It is alleged that on receipt of this letter the applicants and made some payments, amounting to Euros,2,200 but leaving some balance uncleared. This prompted the respondent, through their lawyers, to write a further letter dated 19th April, 2005 reminding the applicants that the 21 days’ notice issued earlier stood, despite the payment of E,2,200.
The notice expired an 27th April, 2005 and on 29th April, 2005, true to their word, this suit was filed. The objection being taken by the present application is two pronged in so far as the notice is concerned. It is the position of the applicant that according to Sale Agreement, the notice was defective as it was addressed to a non-entity. Secondly it was argued that the same was served upon a person not authorized to accept service. The other ground is that the suit is abuse of the Court process and is tainted with fraud. That the ultimate intention of the respondent is to reposess the property with the aim of selling it to individuals ready and prepared to pay more.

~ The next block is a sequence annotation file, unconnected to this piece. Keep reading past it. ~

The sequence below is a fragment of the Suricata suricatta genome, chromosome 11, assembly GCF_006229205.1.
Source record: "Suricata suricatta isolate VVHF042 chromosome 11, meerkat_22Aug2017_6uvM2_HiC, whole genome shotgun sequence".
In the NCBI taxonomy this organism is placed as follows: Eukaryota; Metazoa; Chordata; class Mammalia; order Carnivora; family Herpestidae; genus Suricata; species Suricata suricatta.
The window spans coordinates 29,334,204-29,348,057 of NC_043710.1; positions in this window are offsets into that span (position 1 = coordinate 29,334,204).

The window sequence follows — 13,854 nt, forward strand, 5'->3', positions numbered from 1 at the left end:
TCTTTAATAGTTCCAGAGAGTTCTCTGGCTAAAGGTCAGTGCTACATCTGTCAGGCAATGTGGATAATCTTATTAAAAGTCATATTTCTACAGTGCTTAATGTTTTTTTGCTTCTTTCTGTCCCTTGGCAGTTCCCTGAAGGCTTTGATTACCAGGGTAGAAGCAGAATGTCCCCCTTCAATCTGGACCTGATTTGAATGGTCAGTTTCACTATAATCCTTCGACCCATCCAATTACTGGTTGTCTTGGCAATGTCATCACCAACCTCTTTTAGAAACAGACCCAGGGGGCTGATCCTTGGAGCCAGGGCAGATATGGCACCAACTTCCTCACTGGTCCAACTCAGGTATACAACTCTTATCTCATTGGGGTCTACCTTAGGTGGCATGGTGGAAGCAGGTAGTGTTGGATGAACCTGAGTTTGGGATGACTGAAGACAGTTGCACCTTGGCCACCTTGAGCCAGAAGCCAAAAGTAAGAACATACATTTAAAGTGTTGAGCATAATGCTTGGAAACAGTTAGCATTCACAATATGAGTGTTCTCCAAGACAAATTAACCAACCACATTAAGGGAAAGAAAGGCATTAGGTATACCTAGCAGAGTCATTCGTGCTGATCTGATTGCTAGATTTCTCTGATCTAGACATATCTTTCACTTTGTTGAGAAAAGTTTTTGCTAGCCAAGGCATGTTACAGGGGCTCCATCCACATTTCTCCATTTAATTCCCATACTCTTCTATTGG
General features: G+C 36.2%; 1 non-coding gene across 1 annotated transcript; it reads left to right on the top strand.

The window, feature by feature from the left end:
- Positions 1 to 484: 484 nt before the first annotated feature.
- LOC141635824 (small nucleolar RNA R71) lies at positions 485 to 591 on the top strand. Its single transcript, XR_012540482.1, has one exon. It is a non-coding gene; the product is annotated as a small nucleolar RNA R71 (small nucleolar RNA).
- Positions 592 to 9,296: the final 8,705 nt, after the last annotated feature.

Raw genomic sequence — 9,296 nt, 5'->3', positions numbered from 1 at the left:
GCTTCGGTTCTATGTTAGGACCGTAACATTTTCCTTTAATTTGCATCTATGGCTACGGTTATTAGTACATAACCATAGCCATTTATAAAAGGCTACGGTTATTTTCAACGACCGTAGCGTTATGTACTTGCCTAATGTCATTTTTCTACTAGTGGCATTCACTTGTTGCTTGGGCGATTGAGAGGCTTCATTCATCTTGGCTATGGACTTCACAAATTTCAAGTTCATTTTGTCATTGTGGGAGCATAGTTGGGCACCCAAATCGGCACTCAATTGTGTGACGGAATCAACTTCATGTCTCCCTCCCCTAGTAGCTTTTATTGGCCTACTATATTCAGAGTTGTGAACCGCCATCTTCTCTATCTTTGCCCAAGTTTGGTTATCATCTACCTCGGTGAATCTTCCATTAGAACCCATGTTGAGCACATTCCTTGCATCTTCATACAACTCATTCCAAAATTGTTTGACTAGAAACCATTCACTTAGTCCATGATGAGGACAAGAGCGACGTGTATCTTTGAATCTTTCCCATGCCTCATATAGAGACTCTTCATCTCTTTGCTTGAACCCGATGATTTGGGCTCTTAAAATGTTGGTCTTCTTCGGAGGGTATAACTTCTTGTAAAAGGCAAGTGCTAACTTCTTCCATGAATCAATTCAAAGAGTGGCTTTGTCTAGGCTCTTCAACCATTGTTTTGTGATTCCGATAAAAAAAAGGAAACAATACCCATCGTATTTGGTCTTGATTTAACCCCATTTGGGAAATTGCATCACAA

The final ground is technical and relates to the verifying affidavit, which I intend to deal with at the end of this ruling.
The application is expressed to be brought under Order 6 rule 13 (1) (b) and (d) of the Civil Procedure Rules and Section 3A of the Civil Procedure Act.
Order 6 rule 13 (1) aforesaid stipulate that:
“13 (1). At any stage of the proceedings the Court may order to be struck out or amended any pleading on the ground that –
(b) It is scandalous, frivolous or vexatious, or
(d) it is otherwise an abuse of the process of the Court, and may order the suit to be stayed or dismissed, or judgment to be entered accordingly as the case may be”
This provision donates wide discretionary powers to the Court, only fettered by the requirement that the discretion must be exercised judicially.